Grammy-Winning Saxophonist and jazz legend Joe Henderson had a long and memorable history with SFJAZZ performing over a dozen times in various settings including a duet with tabla great Zakir Hussain at Grace Cathedral, a salute to Antônio Carlos Jobim with Herbie Hancock, and a 1993 tribute night entitled “We Love Joe” featuring his quintet with John Scofield, Charlie Haden and Al Foster, his Big Band, and the Kronos Quartet. On Thursday, August 14, SFJAZZ formally dedicates the Joe Henderson Lab, named for the iconic saxophonist, with a week of performances that pay tribute to four of his greatest recorded moments.
The SFJAZZ Center features the 100-seat Joe Henderson Lab and will hold a Dedication Ceremony on Thursday, August 14th at 6:30pm featuring remarks by SFJAZZ Founder and Executive Artistic Director Randall Kline, as well as Joe Henderson’s two sons – Malcolm Daniel and Kim Vasquez plus his grandson Saivon Romero-Daniel.
Mel Martin Plays Page One
Thursday, August 14, 7:00pm & 8:30pm, $25
On Thursday, saxophone great and Joe Henderson collaborator Mel Martin presents the music of Henderson’s 1963 debut, Page One, a landmark session and a remarkably self-assured first statement as a bandleader. Page One boasts an impressive band made up of trumpeter Kenny Dorham, pianist McCoy Tyner, bassist Butch Warren and drummer Pete LaRoca, and contains a pair of tunes that have become timeless standards in the jazz repertoire and songs forever associated with Henderson, Dorham’s “Blue Bossa” and Henderson’s own bossa-tinged classic, “Recorda Me.”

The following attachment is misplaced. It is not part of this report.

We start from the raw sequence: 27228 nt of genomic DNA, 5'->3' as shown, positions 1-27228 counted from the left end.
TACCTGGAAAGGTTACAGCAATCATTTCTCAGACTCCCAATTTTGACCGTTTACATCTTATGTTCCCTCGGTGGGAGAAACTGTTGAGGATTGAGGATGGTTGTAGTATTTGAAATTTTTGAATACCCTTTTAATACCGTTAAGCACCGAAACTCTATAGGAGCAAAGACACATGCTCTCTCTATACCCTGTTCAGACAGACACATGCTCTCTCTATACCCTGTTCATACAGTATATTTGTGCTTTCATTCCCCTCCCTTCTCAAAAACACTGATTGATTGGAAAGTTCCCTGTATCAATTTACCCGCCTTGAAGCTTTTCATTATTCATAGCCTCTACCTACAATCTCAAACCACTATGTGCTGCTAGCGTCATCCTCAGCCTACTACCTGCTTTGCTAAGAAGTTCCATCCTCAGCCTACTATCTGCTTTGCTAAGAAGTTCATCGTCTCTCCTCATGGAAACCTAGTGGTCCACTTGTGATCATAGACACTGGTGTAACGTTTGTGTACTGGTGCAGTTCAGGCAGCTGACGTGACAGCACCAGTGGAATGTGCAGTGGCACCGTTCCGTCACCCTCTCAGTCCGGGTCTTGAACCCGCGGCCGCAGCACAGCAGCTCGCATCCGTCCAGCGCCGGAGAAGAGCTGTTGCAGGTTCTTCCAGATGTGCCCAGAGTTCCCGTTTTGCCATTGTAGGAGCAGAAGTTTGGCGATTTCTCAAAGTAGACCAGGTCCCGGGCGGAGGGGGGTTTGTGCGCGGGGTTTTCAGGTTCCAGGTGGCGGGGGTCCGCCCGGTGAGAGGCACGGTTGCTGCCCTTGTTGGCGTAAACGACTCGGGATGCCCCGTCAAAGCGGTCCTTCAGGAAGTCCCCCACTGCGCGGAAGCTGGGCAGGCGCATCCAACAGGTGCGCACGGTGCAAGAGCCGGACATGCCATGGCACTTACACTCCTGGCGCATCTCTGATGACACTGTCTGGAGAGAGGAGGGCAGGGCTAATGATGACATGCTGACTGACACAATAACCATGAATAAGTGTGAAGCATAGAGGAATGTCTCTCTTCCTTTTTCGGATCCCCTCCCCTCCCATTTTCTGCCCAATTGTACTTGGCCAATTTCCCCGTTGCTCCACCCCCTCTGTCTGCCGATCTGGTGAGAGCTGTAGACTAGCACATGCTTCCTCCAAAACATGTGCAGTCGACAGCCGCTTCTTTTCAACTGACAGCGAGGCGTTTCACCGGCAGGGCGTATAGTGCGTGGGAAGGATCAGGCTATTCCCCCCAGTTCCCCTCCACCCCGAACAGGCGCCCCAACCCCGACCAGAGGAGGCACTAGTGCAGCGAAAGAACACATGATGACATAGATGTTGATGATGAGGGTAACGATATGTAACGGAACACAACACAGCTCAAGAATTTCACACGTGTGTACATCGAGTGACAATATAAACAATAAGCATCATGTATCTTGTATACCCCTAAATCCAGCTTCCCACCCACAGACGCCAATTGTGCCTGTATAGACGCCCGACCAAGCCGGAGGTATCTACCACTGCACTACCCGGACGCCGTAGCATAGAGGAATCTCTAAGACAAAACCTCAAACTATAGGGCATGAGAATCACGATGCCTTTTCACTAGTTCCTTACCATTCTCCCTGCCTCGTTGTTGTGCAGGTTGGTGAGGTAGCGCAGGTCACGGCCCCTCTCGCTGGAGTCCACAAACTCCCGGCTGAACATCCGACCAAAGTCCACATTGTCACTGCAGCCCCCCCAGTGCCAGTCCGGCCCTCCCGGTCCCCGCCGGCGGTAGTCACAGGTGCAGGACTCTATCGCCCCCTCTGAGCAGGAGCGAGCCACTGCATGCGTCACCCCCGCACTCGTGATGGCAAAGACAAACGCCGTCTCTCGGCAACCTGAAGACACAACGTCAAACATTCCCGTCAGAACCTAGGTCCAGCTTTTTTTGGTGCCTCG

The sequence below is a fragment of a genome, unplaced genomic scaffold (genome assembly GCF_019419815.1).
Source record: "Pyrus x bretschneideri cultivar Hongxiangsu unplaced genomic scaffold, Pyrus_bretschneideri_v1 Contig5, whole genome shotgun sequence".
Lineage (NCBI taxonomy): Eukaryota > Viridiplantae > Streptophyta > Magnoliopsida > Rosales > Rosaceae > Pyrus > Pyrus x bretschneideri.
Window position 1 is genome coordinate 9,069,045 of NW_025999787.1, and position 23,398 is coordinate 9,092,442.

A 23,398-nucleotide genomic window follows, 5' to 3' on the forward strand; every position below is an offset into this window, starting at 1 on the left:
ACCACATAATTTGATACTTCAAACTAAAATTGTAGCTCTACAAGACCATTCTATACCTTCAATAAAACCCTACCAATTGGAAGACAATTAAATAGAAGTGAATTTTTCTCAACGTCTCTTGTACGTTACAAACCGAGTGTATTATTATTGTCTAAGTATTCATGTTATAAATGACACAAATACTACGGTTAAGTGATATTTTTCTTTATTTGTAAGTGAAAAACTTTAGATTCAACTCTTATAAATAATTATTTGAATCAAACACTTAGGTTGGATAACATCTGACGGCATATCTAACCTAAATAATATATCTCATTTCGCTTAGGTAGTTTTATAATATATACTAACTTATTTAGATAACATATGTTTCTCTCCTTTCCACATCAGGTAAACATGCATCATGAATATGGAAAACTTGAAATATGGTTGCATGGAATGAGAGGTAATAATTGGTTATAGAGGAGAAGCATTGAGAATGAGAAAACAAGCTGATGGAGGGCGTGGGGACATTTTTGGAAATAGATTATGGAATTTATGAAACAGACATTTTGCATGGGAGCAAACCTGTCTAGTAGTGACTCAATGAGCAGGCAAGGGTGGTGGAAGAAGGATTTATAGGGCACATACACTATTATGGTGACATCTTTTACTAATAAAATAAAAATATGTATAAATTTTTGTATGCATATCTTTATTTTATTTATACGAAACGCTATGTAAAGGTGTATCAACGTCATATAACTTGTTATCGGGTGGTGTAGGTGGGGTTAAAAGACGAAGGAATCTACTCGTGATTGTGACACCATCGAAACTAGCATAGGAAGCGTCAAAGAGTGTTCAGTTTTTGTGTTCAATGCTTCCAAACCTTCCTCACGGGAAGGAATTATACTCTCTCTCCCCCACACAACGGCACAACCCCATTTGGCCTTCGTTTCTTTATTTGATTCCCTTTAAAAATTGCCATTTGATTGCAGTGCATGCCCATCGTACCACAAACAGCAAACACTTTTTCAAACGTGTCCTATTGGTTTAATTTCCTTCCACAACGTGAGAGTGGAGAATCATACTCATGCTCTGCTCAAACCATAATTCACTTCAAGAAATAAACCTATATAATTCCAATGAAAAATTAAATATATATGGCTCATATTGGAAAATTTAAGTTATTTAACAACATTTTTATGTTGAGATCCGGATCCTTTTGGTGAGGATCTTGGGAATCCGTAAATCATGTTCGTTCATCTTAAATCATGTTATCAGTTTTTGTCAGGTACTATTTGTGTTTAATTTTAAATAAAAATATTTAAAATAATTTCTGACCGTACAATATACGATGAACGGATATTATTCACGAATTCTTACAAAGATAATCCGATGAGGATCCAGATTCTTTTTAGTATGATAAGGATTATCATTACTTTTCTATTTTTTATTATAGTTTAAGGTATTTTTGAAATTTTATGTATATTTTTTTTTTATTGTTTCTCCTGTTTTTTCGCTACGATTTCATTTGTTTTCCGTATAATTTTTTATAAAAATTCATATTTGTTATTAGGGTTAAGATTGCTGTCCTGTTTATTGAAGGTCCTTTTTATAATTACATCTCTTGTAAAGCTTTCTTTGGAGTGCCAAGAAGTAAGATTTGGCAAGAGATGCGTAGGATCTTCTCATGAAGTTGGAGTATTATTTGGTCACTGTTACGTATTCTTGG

Matt Clark Plays The Real McCoy
Friday, August 15, 7:00pm & 8:30pm, $25
Friday night focuses on the hugely influential 1967 Blue Note debut by pianist McCoy Tyner, The Real McCoy, performed by former Bay Area pianist Matt Clark and a terrific band. Having left saxophonist John Coltrane’s epochal quartet two years before, Tyner formed a new band for The Real McCoy, which included Henderson along with bassist Ron Carter and drummer Elvin Jones. Marked by its longer, exploratory material including the signature Tyner compositions “Passion Dance,” “Contemplation” and “Blues on the Corner,” The Real McCoy is a prominent feature for Henderson as a peerless soloist and ensemble player.
Adam Shulman Plays Song For My Father
Saturday, August 16, 7:00pm & 8:30pm, $25
Called one of the “17 Essential Hard Bop Recordings” by the All Music Guide, Horace Silver’s immortal 1964 Blue Note release, Song for My Father, is the pianist’s defining album and among the greatest jazz recordings of all time. Anchored by Silver’s signature title tune, Song for My Father has as its centerpiece the knotty and virtuosic Henderson composition “The Kicker,” which has come to be regarded as a jazz standard and a potent demonstration of Henderson’s formidable skill as a composer. At the heart of Song for My Father is Henderson, who shared the front line with trumpeter Carmell Jones, backed by a rhythm section including Silver, bassist Teddy Smith and drummer Roger Humphries. For this third night of the Joe Henderson Hotplate Festival, pianist and San Francisco native Adam Shulman and his group will perform Song for My Father in its entirety.
Michael Zilber Plays Lush Life: The Music of Billy Strayhorn
Sunday, August 17, 7:00pm & 8:30pm, $25
The Joe Henderson Hotplate Festival concludes Sunday with a performance of Henderson’s GRAMMY-winning 1992 Verve album Lush Life: The Music of Billy Strayhorn by acclaimed Bay Area saxophonist Michael Zilber.